I believe it _is_ supposed to be like this when you encounter it for the first time. Felt the same to me too. It's one of those foundational topics that pervade a really vast terrain in maths, yet on their own feel almost useless and dry. That's because it's an abstraction, a generalization of some useful concepts that pop up in many different places. For example, if you're going to take multivariable calc you'll see it pop up a bit. If you take differential equations, you'll see it pop up quite a bit. If you take machine learning, that's basically entirely applied calc and lin alg. Courses further up the ladder, e.g. probability theory, abstract algebra, differential geometry etc, continue becoming more and more dependent on linear algebra. If you take physics courses, quantum mechanics, special and general relativity, continuum mechanics etc make heavy use of lin alg. Heck, it's not just useful in pure maths and physics - basically any field that involves mathematical modelling will depend highly on linear algebra. The specifics often don't matter but it's very very useful (and necessary) to have a high-level understanding. Also many of the techniques you learnt in this course will eventually become a permanent part of your arsenal.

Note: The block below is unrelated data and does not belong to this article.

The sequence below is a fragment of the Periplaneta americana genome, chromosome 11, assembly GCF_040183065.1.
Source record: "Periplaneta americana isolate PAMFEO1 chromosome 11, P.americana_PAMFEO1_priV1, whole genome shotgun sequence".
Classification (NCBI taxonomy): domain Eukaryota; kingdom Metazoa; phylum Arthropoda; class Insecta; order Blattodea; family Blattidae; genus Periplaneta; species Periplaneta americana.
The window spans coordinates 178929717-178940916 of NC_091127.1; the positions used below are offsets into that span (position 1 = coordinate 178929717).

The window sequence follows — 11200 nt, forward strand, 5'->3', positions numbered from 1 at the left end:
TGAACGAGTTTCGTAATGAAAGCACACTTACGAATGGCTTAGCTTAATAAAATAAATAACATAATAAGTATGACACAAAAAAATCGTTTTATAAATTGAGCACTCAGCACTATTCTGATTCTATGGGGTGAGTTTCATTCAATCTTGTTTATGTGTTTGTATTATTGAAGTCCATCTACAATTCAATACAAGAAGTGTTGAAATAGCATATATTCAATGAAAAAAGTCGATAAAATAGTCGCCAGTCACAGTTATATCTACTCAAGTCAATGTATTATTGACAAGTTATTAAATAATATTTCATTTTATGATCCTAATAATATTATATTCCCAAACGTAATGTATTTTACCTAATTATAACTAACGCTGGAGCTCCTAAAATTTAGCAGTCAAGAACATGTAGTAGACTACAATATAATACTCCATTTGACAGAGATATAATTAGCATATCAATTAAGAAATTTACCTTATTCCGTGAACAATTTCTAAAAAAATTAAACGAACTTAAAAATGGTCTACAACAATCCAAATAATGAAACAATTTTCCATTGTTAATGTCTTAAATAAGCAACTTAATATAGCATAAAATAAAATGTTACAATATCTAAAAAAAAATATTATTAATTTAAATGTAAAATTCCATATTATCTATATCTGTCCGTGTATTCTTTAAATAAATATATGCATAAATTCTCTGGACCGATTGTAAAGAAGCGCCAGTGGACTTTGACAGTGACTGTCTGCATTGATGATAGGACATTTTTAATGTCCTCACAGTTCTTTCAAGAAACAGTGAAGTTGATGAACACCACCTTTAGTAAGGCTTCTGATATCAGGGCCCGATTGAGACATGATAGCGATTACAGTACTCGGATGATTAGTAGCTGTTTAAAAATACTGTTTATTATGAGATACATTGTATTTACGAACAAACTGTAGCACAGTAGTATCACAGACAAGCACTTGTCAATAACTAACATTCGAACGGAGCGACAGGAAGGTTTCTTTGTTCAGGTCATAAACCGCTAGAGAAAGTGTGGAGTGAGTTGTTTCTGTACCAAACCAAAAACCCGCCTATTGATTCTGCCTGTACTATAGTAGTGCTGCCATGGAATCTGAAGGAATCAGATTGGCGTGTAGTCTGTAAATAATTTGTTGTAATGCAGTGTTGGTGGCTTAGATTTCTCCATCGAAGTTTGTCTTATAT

The basic takeaway right now should be how linear transformations work, how we can represent them with matrices, how the same transformation looks different in different bases and that transformations will in general have a preferred basis where they look really simple. I studied a few chapters of Axler several years ago and I believe the book does a good job of introducing these things. Nevertheless, I'd say have a go at watching _3blue1brown_'s YouTube playlist called _Essence of Linear Algebra_. It will, hopefully, make a lot of things click for you.